Ongomiizwin hosts National Indigenous Peoples Day celebrations
The morning of the summer solstice, the John Buhler Research Centre atrium filled with the soft smell of smudge and the sounds of drumming and singing as UM’s faculty, staff and students gathered around in a circle to mark National Indigenous Peoples Day (NIPD). Ceremonies were moved indoors from Mashkiki Gitigaan – Medicine Garden due to inclement weather.
Elder-in-residence at Ongomiizwin Margaret Lavallee opened the ceremony with a prayer. She spoke of the Seven Sacred Teachings, her experience attending a residential school and of leaving a legacy for our children and grandchildren.
“We have a beautiful purpose today. We are here to celebrate,” she began. “I ask for all of us to have the teaching of love. None of us would be here without love. Love for children of the past and of today and tomorrow. That’s who we want to leave a good legacy for.”
While speaking of her time in residential school, she emphasized how important her family was to her while she was growing up in Sagkeeng First Nation.
She ended her speech with the phrase “all my relations,” a reminder that all things in creation, people, the land, the water and air, are connected to and depend on one another.
Dr. Mandy Buss and Dr. Lisa Monkman, joined by Buss’s young son, played hand drums and sang an honour song.
Dr. Catherine Cook, Vice-President (Indigenous) at UM spoke on how National Indigenous Peoples Day has changed over the years.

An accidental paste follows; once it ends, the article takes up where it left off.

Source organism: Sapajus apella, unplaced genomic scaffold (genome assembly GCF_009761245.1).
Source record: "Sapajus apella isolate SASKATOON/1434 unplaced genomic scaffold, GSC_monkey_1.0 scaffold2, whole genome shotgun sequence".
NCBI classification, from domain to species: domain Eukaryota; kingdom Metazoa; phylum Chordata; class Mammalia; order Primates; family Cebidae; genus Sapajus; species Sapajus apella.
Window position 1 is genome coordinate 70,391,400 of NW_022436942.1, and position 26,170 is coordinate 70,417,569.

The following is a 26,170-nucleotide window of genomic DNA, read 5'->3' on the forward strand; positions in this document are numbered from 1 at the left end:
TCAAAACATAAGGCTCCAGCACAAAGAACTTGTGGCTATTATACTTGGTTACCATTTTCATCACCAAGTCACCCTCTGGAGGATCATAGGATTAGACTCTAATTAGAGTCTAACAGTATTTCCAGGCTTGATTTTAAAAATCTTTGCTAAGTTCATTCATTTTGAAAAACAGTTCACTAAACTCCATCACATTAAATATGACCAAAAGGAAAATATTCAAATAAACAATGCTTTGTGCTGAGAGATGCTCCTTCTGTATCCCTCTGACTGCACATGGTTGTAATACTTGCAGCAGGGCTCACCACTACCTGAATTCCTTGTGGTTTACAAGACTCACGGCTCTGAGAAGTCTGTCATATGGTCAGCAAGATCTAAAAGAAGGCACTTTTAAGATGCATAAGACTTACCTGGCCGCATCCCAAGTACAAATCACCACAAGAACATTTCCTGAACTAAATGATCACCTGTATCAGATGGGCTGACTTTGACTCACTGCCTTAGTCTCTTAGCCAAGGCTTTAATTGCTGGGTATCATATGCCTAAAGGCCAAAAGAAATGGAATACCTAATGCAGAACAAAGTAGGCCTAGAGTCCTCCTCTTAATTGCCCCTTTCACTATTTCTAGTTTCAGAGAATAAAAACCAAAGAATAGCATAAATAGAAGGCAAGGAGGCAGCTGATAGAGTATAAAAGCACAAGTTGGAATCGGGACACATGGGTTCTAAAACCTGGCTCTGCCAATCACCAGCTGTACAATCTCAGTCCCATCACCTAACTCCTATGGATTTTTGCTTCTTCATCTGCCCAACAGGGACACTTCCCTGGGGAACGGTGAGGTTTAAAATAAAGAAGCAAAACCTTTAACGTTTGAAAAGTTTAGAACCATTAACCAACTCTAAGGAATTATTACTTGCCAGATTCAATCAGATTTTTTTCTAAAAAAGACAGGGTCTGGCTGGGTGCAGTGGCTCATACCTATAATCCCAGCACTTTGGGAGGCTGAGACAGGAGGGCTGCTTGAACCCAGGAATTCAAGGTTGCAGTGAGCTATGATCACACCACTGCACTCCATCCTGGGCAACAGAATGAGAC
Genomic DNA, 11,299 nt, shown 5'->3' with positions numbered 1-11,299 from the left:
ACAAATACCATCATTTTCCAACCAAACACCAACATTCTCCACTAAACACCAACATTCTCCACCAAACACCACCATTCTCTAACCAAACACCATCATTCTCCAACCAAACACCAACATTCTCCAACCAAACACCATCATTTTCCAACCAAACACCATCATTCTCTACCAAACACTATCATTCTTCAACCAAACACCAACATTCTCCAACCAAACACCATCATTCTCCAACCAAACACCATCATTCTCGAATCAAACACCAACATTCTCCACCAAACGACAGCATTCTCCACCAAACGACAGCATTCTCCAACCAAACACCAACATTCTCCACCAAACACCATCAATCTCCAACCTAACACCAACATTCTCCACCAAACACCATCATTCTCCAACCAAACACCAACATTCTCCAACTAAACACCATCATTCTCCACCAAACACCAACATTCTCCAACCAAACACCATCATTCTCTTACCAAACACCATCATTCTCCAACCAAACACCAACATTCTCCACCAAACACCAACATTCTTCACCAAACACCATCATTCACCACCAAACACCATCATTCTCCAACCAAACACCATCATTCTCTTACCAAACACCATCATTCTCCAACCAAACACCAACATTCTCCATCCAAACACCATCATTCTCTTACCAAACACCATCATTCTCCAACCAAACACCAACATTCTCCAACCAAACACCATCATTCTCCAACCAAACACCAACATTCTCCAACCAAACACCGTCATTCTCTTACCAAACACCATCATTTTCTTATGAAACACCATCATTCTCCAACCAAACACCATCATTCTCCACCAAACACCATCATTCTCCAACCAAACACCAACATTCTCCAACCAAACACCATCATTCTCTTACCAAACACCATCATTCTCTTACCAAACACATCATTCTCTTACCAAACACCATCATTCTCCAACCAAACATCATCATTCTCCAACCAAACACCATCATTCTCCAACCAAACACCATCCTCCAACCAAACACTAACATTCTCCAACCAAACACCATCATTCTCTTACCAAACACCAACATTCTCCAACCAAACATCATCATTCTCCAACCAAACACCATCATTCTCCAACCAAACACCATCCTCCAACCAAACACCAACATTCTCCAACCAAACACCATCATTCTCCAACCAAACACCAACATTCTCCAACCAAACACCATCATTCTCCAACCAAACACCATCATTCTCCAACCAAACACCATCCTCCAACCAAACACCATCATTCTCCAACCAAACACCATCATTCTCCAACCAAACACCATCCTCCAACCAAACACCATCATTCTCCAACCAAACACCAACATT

“When we first started having a National Ingenious Peoples Day, people always asked what it was about and that gets tiring. I’m so proud of my colleagues and myself to stand here as Indigenous women and how far we have come,” she said.
The ceremony also included remarks by Melanie MacKinnon, head, Ongomiizwin and summer solstice and Elder teachings by Wanda Joy Murdock.
Dr. Marcia Anderson, vice-dean of Indigenous health, social justice and anti-racism, recognized many accomplishments of Indigenous faculty members, and noted that four Indigenous women were the recipients the previous day of UM 2021-2022 Indigenous Awards of Excellence: Dr. Mandy Buss, Elder Margaret Lavallee, Dr. Melanie Morris and Melody Muswaggon.
Lavallee was also honoured during NIPD for her many contributions of sharing Indigenous culture and knowledge, improving health services for Indigenous communities and mentoring young people. Dr. Brian Postl, dean, Rady Faculty of Health Sciences, announced that the second floor Chown boardroom will be renamed the Dr. Margaret Lavallee Boardroom in her honour.
The celebration concluded with a feast in the Brodie Atrium and performances by Maureen Ayaruak, throat singer Zeann Manernaluk, poet Tasha Spillet-Sumner, and music from Jade Turner and Kennie Henderson.